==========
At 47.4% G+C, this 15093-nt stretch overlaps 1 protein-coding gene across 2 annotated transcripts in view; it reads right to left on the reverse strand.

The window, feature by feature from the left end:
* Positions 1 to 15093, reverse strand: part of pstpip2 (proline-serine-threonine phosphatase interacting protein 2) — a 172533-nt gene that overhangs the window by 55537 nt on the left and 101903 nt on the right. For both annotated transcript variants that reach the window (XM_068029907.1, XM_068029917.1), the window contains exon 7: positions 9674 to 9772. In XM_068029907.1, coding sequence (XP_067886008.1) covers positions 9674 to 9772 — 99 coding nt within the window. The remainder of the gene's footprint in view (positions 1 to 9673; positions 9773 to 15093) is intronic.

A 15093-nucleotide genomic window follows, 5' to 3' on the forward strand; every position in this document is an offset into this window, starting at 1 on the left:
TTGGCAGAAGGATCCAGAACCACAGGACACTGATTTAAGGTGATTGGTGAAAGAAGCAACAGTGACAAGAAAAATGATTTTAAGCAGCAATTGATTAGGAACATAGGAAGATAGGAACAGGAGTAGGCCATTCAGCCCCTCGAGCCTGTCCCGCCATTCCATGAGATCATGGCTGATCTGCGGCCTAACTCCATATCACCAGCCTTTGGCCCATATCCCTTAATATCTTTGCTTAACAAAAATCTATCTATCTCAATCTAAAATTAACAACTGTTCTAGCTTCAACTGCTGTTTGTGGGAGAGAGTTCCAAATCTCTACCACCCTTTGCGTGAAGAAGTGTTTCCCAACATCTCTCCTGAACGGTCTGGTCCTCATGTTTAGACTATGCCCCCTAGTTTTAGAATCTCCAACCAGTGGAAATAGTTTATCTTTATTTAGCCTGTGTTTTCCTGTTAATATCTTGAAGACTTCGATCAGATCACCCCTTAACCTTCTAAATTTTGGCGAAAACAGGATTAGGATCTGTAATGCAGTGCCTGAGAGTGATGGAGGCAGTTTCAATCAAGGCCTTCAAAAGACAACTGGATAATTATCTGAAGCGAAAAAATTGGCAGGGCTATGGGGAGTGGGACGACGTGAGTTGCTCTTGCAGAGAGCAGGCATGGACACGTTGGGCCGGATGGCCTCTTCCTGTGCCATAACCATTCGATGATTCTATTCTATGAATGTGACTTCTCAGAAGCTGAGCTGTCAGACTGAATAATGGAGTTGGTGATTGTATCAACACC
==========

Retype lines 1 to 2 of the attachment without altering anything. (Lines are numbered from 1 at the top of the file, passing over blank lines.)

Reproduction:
At 47.4% G+C, this 15093-nt stretch overlaps 1 protein-coding gene across 2 annotated transcripts in view; it reads right to left on the reverse strand.

The window, feature by feature from the left end: